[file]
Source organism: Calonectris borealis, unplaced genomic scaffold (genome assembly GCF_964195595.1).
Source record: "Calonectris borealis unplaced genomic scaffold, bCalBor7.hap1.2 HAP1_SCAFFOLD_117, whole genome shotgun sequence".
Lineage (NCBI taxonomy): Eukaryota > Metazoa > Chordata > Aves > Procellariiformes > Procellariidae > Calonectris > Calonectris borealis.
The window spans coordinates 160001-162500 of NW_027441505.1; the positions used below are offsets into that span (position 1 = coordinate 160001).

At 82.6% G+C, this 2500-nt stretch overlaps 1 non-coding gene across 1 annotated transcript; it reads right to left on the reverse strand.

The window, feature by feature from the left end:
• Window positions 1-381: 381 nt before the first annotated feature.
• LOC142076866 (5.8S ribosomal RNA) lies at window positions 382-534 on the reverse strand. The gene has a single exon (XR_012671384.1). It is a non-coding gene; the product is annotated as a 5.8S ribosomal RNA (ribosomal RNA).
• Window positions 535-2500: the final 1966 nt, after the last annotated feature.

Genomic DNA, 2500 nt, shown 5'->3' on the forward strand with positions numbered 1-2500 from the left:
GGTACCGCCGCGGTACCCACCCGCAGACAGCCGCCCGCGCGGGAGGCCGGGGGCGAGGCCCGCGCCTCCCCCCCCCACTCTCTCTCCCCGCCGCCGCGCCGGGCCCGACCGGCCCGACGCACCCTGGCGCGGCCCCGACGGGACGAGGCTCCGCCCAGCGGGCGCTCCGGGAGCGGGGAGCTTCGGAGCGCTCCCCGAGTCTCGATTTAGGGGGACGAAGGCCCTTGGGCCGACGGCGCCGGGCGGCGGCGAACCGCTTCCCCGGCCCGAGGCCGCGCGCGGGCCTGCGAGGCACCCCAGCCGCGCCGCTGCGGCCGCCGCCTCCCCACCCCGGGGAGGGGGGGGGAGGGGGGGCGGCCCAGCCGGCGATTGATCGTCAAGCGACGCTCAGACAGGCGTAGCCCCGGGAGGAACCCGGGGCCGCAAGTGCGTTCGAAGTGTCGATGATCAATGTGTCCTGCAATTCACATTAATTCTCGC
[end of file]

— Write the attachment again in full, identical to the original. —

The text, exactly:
Source organism: Calonectris borealis, unplaced genomic scaffold (genome assembly GCF_964195595.1).
Source record: "Calonectris borealis unplaced genomic scaffold, bCalBor7.hap1.2 HAP1_SCAFFOLD_117, whole genome shotgun sequence".
Lineage (NCBI taxonomy): Eukaryota > Metazoa > Chordata > Aves > Procellariiformes > Procellariidae > Calonectris > Calonectris borealis.
The window spans coordinates 160001-162500 of NW_027441505.1; the positions used below are offsets into that span (position 1 = coordinate 160001).

At 82.6% G+C, this 2500-nt stretch overlaps 1 non-coding gene across 1 annotated transcript; it reads right to left on the reverse strand.

The window, feature by feature from the left end:
• Window positions 1-381: 381 nt before the first annotated feature.
• LOC142076866 (5.8S ribosomal RNA) lies at window positions 382-534 on the reverse strand. The gene has a single exon (XR_012671384.1). It is a non-coding gene; the product is annotated as a 5.8S ribosomal RNA (ribosomal RNA).
• Window positions 535-2500: the final 1966 nt, after the last annotated feature.

Genomic DNA, 2500 nt, shown 5'->3' on the forward strand with positions numbered 1-2500 from the left:
GGTACCGCCGCGGTACCCACCCGCAGACAGCCGCCCGCGCGGGAGGCCGGGGGCGAGGCCCGCGCCTCCCCCCCCCACTCTCTCTCCCCGCCGCCGCGCCGGGCCCGACCGGCCCGACGCACCCTGGCGCGGCCCCGACGGGACGAGGCTCCGCCCAGCGGGCGCTCCGGGAGCGGGGAGCTTCGGAGCGCTCCCCGAGTCTCGATTTAGGGGGACGAAGGCCCTTGGGCCGACGGCGCCGGGCGGCGGCGAACCGCTTCCCCGGCCCGAGGCCGCGCGCGGGCCTGCGAGGCACCCCAGCCGCGCCGCTGCGGCCGCCGCCTCCCCACCCCGGGGAGGGGGGGGGAGGGGGGGCGGCCCAGCCGGCGATTGATCGTCAAGCGACGCTCAGACAGGCGTAGCCCCGGGAGGAACCCGGGGCCGCAAGTGCGTTCGAAGTGTCGATGATCAATGTGTCCTGCAATTCACATTAATTCTCGC